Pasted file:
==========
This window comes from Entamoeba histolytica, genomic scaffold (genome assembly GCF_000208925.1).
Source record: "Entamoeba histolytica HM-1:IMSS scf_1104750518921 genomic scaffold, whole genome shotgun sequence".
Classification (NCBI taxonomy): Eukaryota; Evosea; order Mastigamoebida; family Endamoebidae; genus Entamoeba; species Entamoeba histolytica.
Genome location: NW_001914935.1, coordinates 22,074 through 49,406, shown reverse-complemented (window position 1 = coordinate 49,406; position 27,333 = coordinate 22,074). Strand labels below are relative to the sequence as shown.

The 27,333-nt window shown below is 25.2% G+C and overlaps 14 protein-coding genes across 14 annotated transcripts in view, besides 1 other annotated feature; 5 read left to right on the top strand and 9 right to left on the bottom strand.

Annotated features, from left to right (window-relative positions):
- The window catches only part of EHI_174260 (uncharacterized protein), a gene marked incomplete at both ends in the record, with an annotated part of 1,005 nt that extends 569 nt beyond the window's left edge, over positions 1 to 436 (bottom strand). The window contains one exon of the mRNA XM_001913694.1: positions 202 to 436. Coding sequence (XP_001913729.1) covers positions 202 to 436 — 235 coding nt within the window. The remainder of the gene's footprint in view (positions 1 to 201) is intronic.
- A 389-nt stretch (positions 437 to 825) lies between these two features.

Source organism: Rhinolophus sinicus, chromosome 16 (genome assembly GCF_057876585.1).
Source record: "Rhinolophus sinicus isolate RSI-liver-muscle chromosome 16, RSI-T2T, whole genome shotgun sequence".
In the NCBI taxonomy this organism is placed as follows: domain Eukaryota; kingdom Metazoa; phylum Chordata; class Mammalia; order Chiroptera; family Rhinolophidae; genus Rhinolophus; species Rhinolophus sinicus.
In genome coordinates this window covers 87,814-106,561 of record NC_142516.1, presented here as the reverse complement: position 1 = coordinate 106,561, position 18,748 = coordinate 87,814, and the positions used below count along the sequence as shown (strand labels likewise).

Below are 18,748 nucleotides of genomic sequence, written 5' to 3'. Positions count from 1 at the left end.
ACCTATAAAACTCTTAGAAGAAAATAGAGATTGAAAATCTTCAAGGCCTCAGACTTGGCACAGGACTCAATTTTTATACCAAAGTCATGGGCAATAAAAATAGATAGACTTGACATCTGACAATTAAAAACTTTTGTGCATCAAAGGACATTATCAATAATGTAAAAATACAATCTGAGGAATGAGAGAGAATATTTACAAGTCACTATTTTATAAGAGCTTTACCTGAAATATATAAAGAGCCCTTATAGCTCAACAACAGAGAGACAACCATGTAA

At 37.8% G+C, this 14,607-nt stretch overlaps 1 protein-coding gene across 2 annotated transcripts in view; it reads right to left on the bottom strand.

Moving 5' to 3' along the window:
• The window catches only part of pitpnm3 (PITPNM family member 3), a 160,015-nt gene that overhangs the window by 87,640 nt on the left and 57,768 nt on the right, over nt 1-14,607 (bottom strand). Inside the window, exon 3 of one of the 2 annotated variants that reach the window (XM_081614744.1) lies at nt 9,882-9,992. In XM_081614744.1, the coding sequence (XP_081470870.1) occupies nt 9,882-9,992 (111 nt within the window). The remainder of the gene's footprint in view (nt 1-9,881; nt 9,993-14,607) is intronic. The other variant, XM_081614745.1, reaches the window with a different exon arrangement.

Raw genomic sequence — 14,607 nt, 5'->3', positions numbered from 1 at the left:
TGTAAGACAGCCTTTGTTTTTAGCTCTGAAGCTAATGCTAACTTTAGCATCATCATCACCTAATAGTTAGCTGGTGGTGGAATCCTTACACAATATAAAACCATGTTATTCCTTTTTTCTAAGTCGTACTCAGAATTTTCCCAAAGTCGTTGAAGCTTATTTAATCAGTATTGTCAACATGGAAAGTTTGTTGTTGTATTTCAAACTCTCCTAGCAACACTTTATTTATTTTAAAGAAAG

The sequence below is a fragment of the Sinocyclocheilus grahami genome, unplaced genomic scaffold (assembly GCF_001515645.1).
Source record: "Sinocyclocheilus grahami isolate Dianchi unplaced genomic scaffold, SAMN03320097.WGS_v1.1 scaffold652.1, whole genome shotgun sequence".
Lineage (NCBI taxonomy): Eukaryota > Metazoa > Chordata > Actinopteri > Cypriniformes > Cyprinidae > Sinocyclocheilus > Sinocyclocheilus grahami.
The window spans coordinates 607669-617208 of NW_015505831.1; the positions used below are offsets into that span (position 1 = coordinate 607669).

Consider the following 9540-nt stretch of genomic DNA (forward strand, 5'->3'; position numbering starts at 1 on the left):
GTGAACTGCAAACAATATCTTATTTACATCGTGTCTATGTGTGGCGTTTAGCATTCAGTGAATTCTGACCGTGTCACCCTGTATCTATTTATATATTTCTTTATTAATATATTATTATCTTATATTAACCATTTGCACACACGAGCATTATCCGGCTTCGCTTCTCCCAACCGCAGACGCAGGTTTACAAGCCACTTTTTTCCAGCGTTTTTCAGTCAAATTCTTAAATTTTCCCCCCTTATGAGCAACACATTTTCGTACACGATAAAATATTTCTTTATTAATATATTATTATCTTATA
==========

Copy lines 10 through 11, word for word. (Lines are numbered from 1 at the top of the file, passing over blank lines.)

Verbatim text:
Source record: "Rhinolophus sinicus isolate RSI-liver-muscle chromosome 16, RSI-T2T, whole genome shotgun sequence".
In the NCBI taxonomy this organism is placed as follows: domain Eukaryota; kingdom Metazoa; phylum Chordata; class Mammalia; order Chiroptera; family Rhinolophidae; genus Rhinolophus; species Rhinolophus sinicus.